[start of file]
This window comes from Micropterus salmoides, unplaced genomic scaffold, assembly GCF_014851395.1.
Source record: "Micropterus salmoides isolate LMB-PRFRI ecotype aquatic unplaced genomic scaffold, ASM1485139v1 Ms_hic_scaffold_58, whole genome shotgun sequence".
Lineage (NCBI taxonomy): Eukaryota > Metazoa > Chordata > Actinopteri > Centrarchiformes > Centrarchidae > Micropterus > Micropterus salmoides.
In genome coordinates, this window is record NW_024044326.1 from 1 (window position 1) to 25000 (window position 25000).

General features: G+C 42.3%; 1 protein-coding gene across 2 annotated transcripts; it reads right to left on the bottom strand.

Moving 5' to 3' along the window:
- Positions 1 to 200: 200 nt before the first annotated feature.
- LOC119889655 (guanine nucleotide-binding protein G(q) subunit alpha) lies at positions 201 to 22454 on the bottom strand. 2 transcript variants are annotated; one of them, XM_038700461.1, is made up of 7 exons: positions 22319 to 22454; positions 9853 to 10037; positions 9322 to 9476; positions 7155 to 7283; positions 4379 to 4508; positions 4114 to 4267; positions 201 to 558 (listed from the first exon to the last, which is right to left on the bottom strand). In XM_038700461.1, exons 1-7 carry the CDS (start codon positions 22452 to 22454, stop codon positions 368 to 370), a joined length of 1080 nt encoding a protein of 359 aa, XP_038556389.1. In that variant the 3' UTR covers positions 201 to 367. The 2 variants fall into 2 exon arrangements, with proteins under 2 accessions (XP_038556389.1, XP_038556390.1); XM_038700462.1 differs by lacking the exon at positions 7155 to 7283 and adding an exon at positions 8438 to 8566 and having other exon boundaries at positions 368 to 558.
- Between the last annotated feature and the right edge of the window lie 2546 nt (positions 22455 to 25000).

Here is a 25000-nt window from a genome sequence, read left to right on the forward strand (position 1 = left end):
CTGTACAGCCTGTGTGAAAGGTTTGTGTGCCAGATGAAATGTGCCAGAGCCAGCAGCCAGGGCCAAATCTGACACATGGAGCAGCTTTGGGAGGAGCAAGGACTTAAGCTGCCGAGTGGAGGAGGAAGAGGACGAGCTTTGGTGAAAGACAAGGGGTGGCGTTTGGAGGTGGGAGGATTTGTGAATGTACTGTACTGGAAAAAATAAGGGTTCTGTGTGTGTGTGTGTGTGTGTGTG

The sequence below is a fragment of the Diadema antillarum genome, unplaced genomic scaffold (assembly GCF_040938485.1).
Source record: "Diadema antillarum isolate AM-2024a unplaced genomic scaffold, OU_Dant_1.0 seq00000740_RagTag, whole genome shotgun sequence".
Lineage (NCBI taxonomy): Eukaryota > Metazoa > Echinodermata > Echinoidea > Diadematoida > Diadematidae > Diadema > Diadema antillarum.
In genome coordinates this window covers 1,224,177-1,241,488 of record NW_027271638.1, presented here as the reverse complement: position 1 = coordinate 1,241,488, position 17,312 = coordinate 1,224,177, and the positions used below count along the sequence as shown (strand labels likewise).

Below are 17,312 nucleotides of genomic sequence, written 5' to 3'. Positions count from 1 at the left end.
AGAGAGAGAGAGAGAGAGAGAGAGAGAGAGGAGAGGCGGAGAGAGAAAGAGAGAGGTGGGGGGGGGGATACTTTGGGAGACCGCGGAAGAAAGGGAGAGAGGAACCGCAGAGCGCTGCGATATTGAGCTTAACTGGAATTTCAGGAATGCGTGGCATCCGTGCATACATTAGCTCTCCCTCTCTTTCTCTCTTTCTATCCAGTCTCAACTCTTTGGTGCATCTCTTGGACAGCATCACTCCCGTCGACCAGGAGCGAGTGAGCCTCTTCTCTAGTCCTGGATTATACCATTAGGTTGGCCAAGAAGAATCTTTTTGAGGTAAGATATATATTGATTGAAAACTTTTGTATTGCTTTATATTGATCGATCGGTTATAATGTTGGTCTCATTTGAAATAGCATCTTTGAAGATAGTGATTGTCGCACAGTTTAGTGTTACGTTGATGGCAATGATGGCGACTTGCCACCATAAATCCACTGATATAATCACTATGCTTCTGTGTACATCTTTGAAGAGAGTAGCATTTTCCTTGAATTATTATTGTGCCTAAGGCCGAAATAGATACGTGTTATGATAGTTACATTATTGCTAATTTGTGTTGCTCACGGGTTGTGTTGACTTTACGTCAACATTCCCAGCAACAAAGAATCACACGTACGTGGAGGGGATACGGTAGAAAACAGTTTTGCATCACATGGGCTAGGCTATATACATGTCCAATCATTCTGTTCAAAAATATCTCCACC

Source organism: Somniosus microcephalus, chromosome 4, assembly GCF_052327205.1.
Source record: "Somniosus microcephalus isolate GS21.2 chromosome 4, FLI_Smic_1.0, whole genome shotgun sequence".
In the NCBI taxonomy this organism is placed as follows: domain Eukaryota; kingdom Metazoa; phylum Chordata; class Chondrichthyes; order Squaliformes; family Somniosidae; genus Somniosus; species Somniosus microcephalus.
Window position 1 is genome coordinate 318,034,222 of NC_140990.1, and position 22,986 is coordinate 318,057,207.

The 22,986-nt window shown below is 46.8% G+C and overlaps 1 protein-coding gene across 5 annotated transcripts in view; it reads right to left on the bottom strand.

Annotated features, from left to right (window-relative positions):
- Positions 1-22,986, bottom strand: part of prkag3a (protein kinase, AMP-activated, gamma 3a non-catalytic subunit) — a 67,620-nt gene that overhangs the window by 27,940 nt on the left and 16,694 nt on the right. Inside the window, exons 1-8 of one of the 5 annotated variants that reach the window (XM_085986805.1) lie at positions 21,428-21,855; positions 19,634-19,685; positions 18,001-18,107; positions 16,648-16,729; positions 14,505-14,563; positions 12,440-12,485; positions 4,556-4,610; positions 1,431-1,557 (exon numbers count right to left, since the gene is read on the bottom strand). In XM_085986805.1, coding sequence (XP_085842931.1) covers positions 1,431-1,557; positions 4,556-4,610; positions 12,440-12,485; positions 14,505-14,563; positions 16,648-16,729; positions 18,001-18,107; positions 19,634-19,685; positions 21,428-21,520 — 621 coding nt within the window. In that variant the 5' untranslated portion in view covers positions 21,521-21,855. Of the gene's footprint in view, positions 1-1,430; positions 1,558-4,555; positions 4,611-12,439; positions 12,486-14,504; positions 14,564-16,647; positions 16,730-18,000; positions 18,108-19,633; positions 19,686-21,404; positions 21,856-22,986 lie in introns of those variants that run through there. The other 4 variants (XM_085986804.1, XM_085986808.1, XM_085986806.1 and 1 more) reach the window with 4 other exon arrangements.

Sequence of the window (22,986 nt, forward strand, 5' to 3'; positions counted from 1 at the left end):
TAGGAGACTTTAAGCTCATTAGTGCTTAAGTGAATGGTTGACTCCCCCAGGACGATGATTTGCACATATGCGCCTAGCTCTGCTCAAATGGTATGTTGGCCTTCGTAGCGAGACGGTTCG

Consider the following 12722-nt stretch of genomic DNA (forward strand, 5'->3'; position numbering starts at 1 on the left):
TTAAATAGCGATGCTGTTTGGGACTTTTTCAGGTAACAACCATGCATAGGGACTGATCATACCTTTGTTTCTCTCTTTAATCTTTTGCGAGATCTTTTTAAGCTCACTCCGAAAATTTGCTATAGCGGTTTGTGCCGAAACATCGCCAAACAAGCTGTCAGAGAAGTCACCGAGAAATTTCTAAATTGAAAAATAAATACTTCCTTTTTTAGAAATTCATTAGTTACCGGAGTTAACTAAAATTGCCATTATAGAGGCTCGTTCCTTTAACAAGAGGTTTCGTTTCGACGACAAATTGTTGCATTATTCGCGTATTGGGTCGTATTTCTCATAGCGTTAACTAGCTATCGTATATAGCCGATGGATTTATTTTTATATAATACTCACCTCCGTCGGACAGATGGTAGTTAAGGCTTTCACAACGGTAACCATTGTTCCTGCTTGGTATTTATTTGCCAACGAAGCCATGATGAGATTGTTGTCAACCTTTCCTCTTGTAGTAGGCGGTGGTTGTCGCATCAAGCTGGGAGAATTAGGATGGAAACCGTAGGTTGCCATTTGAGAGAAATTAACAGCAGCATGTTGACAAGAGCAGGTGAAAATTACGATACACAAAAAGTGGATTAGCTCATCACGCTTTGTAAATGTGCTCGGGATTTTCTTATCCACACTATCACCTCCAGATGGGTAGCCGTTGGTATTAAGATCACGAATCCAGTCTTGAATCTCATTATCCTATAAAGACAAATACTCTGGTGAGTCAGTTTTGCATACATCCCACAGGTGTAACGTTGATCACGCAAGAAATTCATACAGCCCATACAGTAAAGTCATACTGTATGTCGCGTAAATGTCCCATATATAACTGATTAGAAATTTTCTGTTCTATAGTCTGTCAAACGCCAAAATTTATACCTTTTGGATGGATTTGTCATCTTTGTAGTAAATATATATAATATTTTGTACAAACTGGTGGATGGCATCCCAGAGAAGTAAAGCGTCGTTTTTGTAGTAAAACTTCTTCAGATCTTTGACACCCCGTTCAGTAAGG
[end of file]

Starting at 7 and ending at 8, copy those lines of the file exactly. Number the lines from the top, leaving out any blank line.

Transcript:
- Positions 1 to 200: 200 nt before the first annotated feature.
- LOC119889655 (guanine nucleotide-binding protein G(q) subunit alpha) lies at positions 201 to 22454 on the bottom strand. 2 transcript variants are annotated; one of them, XM_038700461.1, is made up of 7 exons: positions 22319 to 22454; positions 9853 to 10037; positions 9322 to 9476; positions 7155 to 7283; positions 4379 to 4508; positions 4114 to 4267; positions 201 to 558 (listed from the first exon to the last, which is right to left on the bottom strand). In XM_038700461.1, exons 1-7 carry the CDS (start codon positions 22452 to 22454, stop codon positions 368 to 370), a joined length of 1080 nt encoding a protein of 359 aa, XP_038556389.1. In that variant the 3' UTR covers positions 201 to 367. The 2 variants fall into 2 exon arrangements, with proteins under 2 accessions (XP_038556389.1, XP_038556390.1); XM_038700462.1 differs by lacking the exon at positions 7155 to 7283 and adding an exon at positions 8438 to 8566 and having other exon boundaries at positions 368 to 558.